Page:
There were indications on Monday that President Goodluck Jonathan had ordered the compilation of the names of holders of national honours awards who had been convicted or were facing trial for criminal offences.
Findings by showed that the directive was preparatory to having the honours withdrawn from such awardees.
We learnt in Abuja that Jonathan’s directive was contained in a letter to the Secretary to the Government of the Federation, Anyim Pius Anyim.
A source in the Presidency confirmed to one of our correspondents on Sunday that, “There is a letter to that effect, with a directive to find out the names of those who were indicted and who have (national) honours awards. I think the job is ongoing and almost being concluded. The office of the SGF has been mandated to find out the names of those who were indicted and have national honours.
“It is not all the people indicted that have national honours awards. For instance, you cannot strip somebody of a national honours award when he has none in the first place, even if he has been indicted. So the Office of the SGF is on it.
“Mr. President has given instruction that the names of the people should be compiled to bring them out. As soon as the list is out, the President will do something about their case. The SGF is sorting out the names of those who were indicted and have national honours.
“For instance, the former Managing Director of Oceanic Bank Plc, Mrs. Cecilia Ibru, falls within the category. So also is the ex-MD of Intercontinental Bank, Mr. Erastus Akingbola.”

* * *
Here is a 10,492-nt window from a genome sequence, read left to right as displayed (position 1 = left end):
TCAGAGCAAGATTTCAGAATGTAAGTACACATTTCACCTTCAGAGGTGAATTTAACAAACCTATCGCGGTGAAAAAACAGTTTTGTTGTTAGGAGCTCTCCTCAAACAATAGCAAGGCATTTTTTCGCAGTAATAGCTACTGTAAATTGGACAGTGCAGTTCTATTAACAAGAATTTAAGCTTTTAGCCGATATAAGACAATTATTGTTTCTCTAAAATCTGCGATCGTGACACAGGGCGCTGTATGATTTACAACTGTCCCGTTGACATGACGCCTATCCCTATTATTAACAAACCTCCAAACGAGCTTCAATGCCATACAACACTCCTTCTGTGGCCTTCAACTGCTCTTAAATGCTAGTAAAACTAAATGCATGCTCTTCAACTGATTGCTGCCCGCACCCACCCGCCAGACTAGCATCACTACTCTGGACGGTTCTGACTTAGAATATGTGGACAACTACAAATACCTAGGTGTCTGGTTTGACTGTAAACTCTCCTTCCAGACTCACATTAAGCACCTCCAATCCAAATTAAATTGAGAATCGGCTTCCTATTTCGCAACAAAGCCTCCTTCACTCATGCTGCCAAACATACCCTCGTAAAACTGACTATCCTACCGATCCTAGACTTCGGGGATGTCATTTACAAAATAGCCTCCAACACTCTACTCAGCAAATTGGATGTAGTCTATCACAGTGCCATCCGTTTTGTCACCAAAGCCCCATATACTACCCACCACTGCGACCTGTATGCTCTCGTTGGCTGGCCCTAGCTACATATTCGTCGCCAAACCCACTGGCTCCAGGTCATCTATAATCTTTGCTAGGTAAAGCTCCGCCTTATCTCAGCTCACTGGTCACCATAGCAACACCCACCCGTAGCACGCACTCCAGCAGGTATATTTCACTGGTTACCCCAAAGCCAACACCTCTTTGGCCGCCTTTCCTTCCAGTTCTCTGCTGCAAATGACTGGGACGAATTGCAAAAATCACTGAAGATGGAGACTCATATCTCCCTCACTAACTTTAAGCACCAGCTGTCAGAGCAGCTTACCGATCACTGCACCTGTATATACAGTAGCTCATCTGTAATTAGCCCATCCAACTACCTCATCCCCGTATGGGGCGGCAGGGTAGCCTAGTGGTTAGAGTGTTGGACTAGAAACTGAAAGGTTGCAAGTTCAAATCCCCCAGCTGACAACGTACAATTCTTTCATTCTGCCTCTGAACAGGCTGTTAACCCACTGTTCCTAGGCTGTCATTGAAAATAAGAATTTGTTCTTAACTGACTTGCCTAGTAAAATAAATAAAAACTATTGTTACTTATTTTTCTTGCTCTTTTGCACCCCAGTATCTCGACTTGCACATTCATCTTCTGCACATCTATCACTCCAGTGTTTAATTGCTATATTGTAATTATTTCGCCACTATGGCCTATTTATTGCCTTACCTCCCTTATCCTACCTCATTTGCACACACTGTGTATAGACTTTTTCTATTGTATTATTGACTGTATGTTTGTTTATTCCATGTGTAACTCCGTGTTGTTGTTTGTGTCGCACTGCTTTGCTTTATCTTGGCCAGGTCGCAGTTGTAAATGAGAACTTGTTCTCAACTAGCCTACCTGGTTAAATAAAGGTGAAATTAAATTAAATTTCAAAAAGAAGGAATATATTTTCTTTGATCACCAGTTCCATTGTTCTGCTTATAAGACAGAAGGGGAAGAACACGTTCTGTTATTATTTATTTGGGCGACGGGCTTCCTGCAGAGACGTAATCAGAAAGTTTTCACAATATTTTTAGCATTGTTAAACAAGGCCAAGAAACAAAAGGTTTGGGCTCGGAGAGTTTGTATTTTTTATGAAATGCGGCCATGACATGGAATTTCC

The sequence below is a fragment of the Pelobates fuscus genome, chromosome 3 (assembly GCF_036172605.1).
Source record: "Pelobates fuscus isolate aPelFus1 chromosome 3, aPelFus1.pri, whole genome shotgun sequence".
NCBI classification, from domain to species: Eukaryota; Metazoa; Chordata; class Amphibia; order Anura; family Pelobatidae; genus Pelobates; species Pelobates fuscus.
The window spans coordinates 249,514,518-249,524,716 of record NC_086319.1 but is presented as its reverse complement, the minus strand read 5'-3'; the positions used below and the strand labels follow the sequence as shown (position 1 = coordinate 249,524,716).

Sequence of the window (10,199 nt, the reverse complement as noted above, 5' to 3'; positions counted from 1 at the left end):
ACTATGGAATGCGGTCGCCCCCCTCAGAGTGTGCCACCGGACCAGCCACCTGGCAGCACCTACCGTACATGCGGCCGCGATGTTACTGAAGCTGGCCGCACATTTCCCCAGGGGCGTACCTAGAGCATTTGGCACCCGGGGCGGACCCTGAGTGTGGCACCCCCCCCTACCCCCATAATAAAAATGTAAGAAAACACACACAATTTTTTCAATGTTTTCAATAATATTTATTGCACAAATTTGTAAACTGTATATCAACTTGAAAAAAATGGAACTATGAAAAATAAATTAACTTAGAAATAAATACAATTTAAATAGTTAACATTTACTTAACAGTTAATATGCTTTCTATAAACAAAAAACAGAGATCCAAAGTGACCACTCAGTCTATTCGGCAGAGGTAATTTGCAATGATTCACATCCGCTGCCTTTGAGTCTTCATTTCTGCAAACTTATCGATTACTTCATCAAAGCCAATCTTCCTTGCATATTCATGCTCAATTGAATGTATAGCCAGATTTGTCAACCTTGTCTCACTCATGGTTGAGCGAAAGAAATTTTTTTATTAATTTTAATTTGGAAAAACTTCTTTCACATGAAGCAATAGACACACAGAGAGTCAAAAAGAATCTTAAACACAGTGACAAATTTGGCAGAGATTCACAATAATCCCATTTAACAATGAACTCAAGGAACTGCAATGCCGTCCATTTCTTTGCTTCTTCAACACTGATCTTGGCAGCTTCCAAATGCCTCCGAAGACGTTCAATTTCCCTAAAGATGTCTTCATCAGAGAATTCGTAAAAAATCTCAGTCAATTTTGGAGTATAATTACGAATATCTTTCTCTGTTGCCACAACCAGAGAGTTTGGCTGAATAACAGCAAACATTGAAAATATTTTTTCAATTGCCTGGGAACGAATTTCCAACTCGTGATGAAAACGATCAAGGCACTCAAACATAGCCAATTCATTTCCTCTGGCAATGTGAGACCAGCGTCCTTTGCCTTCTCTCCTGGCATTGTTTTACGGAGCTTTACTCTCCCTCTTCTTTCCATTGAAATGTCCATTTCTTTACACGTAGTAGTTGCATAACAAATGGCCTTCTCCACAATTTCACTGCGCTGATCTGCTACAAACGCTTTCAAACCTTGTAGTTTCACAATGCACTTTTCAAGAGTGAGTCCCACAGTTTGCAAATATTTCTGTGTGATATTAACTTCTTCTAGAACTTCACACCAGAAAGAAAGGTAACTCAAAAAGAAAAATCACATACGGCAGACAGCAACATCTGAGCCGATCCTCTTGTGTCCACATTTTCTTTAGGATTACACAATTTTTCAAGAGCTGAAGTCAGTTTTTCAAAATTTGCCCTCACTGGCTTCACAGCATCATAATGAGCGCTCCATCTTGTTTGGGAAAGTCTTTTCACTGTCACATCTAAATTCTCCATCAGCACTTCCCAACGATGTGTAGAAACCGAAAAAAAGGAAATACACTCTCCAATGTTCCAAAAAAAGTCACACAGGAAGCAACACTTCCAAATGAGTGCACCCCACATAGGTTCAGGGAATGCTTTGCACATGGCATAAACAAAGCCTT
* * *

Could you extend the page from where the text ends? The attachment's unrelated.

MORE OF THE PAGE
Apart from Ibru and Akingbola, we learnt that those on the list of awardees to lose their national honours include a chieftain of the Peoples Democratic Party, Chief Bode George; and a former Inspector-General of Police, Mr. Tarfa Balogun; as well as other ex-managing directors of banks who had been convicted after they were conferred with national honours.
George, a one-time Vice-National Chairman of the PDP, was sentenced in 2009 to a 30-month jail term by Justice Olubunmi Oyewole of the Lagos High Court. Oyewole found George guilty of contract splittingand inflation when he was the chairman of the Board of Nigerian Ports Authority.
Balogun, however pleaded guilty to eight counts of money laundering charges in 2005 and was sentenced to six months’ imprisonment by Justice Binta Nyako.
Ibru, once feted in the nation’s banking sector, was in 2010 convicted by Justice Dan Abutu ofthe Federal High Court in Lagos of bank and securities fraud. She was sentenced to six months’ imprisonment and made to forfeit over N150b in assets and cash.
The development came as three major opposition political parties, the Action Congress of Nigeria, the Congress for Progressive Change and the All Nigeria Peoples Party, challenged Jonathan to withdraw honours bestowed on some convicted Nigerians.
The CPC and the ANPP in particular said it would be difficult for Jonathan to withdraw the honours because some of the affected convicts used proceeds of their crime to fund elections of top members of the ruling Peoples Democratic Party.